We know from the Debt Advice Foundation that one in four people who take out payday loans need the money to buy food or essentials, with 44% using them to pay off other debts. Similarly, Citizens Advice research has shown a fourfold rise in just two years in the number of people coming to their citizens advice bureau with debt problems as a result of taking out payday loans. I have spoken to the chief executives of many citizens advice bureaux located close to military bases and I have heard about some of our soldiers and sailors who are facing real financial difficulties. One serving Army soldier who was living in MOD accommodation with his wife and children had two payday loans, one for £435 and one for £375, both due for payment at the beginning of the month. If he failed to repay the loans in full, he incurred an £80 charge for deferring them. He was in a vicious circle. If he repaid the loans, he was left without sufficient funds to finance his monthly expenditure and again had to take out a payday loan to manage until the end of the month.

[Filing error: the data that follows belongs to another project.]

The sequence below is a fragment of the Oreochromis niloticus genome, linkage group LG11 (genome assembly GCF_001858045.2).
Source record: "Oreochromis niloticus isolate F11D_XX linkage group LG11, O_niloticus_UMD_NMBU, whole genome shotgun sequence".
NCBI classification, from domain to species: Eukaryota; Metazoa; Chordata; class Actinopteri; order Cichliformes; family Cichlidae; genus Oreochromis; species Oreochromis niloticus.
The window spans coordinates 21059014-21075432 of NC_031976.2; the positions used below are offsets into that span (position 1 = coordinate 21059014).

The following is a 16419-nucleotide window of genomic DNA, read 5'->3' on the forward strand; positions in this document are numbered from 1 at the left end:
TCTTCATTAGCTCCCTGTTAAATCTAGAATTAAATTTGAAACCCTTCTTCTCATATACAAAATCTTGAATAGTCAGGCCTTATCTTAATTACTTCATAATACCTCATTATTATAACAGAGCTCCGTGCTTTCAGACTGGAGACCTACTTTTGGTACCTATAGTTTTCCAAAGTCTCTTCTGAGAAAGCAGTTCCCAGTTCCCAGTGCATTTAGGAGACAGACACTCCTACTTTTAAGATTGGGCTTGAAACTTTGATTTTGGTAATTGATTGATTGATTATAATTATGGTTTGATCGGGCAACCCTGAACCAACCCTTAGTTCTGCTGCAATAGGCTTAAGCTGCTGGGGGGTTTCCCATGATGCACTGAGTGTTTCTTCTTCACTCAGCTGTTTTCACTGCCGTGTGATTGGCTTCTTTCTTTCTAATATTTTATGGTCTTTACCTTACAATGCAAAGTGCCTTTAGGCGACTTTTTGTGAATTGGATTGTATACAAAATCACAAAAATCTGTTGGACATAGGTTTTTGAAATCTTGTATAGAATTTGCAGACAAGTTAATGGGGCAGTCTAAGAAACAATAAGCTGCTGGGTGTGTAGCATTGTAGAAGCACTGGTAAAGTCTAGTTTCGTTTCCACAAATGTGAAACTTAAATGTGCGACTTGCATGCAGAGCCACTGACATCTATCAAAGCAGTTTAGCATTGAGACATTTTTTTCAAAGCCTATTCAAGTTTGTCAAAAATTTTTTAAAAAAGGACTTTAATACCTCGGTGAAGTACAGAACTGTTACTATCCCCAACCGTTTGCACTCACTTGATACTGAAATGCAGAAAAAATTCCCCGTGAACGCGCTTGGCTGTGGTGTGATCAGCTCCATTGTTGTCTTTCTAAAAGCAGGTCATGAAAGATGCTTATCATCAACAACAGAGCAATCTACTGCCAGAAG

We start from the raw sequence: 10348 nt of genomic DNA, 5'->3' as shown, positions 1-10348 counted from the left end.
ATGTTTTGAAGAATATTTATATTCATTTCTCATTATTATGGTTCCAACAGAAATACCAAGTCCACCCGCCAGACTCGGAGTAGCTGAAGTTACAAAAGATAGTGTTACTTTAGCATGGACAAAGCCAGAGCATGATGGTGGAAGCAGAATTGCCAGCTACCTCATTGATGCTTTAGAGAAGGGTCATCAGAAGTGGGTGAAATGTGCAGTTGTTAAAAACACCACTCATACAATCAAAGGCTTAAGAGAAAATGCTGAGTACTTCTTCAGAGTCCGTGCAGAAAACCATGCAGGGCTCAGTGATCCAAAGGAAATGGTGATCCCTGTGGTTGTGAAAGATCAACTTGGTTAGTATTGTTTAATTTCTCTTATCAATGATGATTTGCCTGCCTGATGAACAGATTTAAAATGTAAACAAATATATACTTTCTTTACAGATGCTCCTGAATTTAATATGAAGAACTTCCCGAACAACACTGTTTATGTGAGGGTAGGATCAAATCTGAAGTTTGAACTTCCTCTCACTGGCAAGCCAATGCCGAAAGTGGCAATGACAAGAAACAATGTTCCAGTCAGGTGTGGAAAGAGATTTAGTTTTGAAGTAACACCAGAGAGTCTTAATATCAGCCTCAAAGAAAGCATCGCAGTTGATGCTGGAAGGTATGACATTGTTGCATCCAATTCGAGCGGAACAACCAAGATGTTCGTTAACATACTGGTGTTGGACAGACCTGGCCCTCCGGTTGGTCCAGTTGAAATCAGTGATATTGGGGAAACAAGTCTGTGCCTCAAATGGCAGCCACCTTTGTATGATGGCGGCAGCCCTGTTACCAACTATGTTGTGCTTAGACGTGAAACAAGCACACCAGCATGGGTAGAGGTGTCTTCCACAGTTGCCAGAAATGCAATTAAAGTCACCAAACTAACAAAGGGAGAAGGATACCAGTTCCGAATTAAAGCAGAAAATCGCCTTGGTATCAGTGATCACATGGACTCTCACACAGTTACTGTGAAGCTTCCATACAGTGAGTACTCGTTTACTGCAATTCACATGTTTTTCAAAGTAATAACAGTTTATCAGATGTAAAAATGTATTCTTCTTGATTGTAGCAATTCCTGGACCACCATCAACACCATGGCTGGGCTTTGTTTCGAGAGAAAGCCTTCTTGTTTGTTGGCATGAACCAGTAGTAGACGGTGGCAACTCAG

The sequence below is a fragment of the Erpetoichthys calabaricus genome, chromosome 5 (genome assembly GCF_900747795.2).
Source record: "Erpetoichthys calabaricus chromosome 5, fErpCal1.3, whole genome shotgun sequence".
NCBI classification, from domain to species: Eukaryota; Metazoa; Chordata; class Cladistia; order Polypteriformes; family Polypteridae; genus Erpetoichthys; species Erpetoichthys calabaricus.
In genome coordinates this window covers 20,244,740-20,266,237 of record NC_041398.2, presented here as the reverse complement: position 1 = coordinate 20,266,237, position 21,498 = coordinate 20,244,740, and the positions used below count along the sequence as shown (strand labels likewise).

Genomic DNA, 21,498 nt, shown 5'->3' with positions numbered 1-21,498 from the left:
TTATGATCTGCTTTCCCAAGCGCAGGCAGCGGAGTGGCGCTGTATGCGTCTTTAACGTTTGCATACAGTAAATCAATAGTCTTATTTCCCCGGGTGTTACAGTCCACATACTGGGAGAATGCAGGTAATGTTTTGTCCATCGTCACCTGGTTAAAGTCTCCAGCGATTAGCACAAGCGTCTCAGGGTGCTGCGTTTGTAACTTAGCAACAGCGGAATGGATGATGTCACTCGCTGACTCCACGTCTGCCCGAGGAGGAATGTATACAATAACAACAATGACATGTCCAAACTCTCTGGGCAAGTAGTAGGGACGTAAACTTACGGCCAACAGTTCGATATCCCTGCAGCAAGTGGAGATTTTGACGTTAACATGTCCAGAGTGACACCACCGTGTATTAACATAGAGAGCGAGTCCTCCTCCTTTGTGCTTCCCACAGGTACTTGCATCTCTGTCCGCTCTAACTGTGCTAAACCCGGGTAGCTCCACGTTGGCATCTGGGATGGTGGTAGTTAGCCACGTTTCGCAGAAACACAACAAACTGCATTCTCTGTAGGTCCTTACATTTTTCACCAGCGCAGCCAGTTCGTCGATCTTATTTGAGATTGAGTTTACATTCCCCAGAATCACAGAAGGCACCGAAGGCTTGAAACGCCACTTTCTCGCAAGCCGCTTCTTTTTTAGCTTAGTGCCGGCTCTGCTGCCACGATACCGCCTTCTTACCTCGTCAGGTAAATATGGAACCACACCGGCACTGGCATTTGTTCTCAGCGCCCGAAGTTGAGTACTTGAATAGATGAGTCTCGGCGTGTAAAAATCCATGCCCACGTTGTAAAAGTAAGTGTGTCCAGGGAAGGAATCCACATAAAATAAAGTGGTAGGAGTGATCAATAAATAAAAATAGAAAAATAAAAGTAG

It is a story that many of us will have heard time and again in our own constituency surgeries—a small loan that, through huge interest rates, gets bigger and bigger. Of course it is true that families across the UK are feeling the pinch, and we need a major expansion in the promotion of and access to credit unions across the UK. A levy on the profits of the payday lenders could help to drive that expansion of low-cost financial services that credit unions offer. I hope the House will recognise that serving personnel and veterans face particular challenges. Surely it is time to inject new energy into the credit union market and take the steps necessary to address this particular problem for our soldiers and sailors.